Are German Shepherds Good With Small Dogs?
German Shepherds are undoubtedly one of the best companions for humans – no question asked. And they usually get along well with all of your family members including kids. But when it comes to pairing your German Shepherds with other dogs or smaller dogs, in particular, it can be an entirely different story.
German Shepherds and smaller dogs can get on well if both are properly socialized and well-trained. They can become an excellent pack, and live a long, peaceful life together. Small dogs with high energy levels, like terriers or hunting dogs, can be a good match for your GSD. While pooches with a laid-back demeanor like Chihuahua or French Bull Dogs may not be perfect.
Because of their sheer size, it can be intimidating to introduce your German Shepherd to a small dog or vice versa. If you are thinking of adding a German Shepherd to the family, or you are a German Shepherd owner looking at adding a small dog, read on for tips on how to safely help your German Shepherd and small dog to get along!
Things to be aware of when introducing a German Shepherd to smaller dogs
Does size matter?
Typically, adult German Shepherds are considered to be medium to large in size, ranging anything from 65 to 100 pounds on average. So there is a probability that the most well-behaved GSD may injure a small dog unintentionally — just because of the size disparity between the two dogs.
Also, some German Shepherds, if not well trained or socialized early on, may have a strong prey drive. They might see smaller animals as prey, and chase or accidentally injure them.
They might also be biting playfully, and while this is not a problem between two dogs of the same size, accidents can happen with smaller animals.
Because of the size difference between GSDs and other small dogs, it is critical to supervise playing when your German Shepherd first met a smaller dog.
Does gender matter?
Just like any animal species, males tend to be more aggressive towards other males, and kinder towards females. Opposite sexes will be easier to introduce to each other.
Female GSDs will often have better interactions with small dogs than male GSDs, owing to their maternal and less domineering disposition.
Furthermore, male GSDs tend to be bigger and more muscular than female GSDs, and they might be too strong for smaller pups. Their athletic nature may cause them to push smaller animals around.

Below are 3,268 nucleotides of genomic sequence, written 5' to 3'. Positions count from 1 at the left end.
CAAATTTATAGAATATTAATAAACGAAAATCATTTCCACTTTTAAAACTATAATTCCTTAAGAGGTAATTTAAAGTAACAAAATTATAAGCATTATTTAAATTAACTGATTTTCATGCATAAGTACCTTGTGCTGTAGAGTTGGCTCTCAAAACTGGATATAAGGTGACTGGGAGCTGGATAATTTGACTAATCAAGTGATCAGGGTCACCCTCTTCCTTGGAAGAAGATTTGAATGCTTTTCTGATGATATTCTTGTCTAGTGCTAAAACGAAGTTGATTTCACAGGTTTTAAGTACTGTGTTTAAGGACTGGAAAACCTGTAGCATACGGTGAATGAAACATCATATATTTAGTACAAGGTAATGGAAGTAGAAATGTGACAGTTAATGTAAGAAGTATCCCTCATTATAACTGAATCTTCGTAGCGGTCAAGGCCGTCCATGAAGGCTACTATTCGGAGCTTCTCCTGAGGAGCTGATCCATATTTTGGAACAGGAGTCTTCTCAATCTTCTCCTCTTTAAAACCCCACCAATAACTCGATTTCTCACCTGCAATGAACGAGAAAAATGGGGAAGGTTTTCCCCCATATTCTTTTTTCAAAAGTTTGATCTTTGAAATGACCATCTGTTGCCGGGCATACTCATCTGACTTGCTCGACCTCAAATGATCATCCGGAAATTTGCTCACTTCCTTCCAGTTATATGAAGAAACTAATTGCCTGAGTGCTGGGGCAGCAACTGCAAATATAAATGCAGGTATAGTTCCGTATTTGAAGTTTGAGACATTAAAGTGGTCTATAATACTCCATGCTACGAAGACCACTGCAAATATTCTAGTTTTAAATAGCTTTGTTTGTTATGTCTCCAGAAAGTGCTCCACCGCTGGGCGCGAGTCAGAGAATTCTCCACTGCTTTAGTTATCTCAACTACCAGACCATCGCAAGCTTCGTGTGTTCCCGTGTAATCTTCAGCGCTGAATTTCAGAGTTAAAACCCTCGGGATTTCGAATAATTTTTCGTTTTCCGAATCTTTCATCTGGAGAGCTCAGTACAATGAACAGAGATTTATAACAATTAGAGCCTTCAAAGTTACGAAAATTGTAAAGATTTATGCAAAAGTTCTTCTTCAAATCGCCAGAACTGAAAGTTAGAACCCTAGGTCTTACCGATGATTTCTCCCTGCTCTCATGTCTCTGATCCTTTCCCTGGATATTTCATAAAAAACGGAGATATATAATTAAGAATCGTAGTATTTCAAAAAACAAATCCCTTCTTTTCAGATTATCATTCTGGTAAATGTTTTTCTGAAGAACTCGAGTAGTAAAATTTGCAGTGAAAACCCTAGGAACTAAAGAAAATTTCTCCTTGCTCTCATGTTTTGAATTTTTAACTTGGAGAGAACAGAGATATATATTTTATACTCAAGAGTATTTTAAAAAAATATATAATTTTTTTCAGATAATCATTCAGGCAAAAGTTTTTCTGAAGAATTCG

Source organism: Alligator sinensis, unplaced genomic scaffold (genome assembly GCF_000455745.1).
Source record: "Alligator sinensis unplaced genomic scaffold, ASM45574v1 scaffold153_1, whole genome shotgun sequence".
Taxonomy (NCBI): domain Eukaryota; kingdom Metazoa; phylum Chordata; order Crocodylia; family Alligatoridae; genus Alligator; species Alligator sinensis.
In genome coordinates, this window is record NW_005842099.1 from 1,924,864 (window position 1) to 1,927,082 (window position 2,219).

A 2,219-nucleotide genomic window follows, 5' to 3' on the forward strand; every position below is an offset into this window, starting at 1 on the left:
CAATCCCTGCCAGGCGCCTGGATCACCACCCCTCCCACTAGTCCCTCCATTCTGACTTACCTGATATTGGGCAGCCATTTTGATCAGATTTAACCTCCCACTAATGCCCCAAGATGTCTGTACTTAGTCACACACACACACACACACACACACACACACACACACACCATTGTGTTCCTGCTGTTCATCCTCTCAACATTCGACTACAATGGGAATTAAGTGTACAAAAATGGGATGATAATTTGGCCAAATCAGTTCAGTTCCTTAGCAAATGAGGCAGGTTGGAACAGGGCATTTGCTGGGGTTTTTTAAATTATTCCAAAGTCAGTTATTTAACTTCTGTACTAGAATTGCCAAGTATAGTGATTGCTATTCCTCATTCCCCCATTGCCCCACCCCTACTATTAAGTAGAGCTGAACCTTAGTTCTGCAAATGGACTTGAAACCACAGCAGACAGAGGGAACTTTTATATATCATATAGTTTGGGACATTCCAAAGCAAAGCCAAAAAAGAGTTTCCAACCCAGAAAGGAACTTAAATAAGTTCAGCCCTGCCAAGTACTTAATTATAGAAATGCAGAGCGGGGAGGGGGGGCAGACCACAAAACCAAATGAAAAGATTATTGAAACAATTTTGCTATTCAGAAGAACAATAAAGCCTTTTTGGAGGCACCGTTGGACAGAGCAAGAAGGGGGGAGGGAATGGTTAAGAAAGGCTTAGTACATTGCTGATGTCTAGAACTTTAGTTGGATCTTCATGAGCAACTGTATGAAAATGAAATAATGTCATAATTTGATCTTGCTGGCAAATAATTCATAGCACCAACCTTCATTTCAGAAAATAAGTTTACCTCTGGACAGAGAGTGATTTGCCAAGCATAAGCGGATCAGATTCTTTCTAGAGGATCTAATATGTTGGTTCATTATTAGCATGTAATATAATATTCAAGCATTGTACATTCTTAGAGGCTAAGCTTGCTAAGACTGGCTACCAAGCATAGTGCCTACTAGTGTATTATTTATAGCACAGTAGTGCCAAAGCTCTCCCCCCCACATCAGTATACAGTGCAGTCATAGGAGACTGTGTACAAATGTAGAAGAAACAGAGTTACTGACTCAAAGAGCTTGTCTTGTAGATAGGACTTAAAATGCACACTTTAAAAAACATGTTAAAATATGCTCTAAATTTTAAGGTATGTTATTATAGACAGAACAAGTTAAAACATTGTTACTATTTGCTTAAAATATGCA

Does age matter?
While two young dogs are easier to introduce, pups are also harder to control and train. Adult GSDs above 2 years old with stable personalities can be more even-tempered and receptive to instruction.
Boisterous GSD puppies younger than 12 months old can play rough and accidentally hurt a smaller dog.
Does breed matter?
Some breeds of small dogs are calmer than others. For example, a Chihuahua or Jack Russell might be too hyperactive and trigger a German Shepherd’s prey drive, while other dog breeds like the Maltese or Bichon Frise have a tendency to be calmer.
Also, Chihuahuas and Jack Russells also have big personalities and can be dominant, which is not a good idea with a German Shepherd!
How to introduce a small dog to your German Shepherd for the first time?
The size and power of a German Shepherd can easily overwhelm a smaller pooch, so it’s crucial to anticipate your German Shepherd’s reaction if you decide to bring a new small dog into the house. An untrained GSD can be possessive or predatory toward other dogs.
Here are a few suggestions for getting your GSD to accept a new dog.
- Before bringing your new dog home, gather all of the items that your GSD would defend in one location. Some examples of objects that your GSD might defend include food dishes, bones, bedding, and toys.
- Although your GSD has never shown signs of being possessive in the past, it’s wise to be cautious and avoid placing the dogs in a position where they have to compete over toys or food.
- Introduce them in a neutral setting first. Let them meet out in open spaces, and make sure to have leashes on.
- It is also critical to keep an eye on the activity of both dogs at the same time. Separate the small dog from the GSD when you are unable to oversee them and do not allow the German Shepherd to bully or play too aggressively with the new dog when you are not there.
How to train your GSD to be gentle with small dogs?
Being the 3rd most intelligent dog on earth, German Shepherds are one of the most trainable dog breeds you can encounter.